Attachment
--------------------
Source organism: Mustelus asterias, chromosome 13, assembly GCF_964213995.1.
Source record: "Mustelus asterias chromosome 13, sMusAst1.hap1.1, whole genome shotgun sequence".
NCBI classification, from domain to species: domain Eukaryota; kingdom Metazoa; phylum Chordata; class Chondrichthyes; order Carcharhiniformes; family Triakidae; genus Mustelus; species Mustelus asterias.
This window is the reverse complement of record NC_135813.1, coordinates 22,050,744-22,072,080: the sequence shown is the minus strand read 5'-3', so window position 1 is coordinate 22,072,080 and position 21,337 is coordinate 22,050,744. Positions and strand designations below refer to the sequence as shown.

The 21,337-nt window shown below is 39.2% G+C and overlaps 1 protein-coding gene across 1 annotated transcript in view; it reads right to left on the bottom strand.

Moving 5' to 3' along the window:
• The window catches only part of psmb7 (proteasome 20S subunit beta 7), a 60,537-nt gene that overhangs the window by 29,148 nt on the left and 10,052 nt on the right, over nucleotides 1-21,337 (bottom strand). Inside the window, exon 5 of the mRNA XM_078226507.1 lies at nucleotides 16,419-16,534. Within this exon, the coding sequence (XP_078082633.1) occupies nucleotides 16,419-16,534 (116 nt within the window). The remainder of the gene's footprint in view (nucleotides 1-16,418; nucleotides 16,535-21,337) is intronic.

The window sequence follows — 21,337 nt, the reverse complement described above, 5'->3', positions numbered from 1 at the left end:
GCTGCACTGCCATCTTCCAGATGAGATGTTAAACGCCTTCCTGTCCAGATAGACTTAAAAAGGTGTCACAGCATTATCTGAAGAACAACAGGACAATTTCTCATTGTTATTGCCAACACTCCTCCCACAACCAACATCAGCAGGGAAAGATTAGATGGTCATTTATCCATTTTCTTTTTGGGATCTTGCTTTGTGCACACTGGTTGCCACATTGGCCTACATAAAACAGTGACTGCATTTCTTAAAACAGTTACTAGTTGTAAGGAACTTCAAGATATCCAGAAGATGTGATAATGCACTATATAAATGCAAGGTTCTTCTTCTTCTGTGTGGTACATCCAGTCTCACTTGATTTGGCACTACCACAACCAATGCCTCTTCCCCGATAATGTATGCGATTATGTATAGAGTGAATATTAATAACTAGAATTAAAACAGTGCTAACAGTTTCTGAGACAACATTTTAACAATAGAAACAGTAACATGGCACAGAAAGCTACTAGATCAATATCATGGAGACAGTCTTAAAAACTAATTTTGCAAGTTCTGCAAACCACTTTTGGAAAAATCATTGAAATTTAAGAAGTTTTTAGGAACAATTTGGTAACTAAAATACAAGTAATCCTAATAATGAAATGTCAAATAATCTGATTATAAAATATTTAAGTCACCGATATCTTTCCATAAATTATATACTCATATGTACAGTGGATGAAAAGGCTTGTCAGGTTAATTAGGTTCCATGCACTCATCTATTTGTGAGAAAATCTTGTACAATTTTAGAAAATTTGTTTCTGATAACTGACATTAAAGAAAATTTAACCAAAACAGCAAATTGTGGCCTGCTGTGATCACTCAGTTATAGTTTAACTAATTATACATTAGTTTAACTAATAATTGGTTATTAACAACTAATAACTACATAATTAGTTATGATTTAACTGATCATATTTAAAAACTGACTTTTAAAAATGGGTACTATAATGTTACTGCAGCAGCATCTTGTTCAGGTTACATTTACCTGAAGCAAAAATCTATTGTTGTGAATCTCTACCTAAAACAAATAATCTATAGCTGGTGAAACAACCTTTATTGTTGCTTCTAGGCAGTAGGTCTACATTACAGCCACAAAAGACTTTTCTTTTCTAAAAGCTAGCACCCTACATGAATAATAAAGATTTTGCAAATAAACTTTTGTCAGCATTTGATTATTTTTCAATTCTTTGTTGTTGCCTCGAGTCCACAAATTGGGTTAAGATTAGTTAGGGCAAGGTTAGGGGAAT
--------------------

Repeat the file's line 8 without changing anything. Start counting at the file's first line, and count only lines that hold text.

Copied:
The window sequence follows — 21,337 nt, the reverse complement described above, 5'->3', positions numbered from 1 at the left end: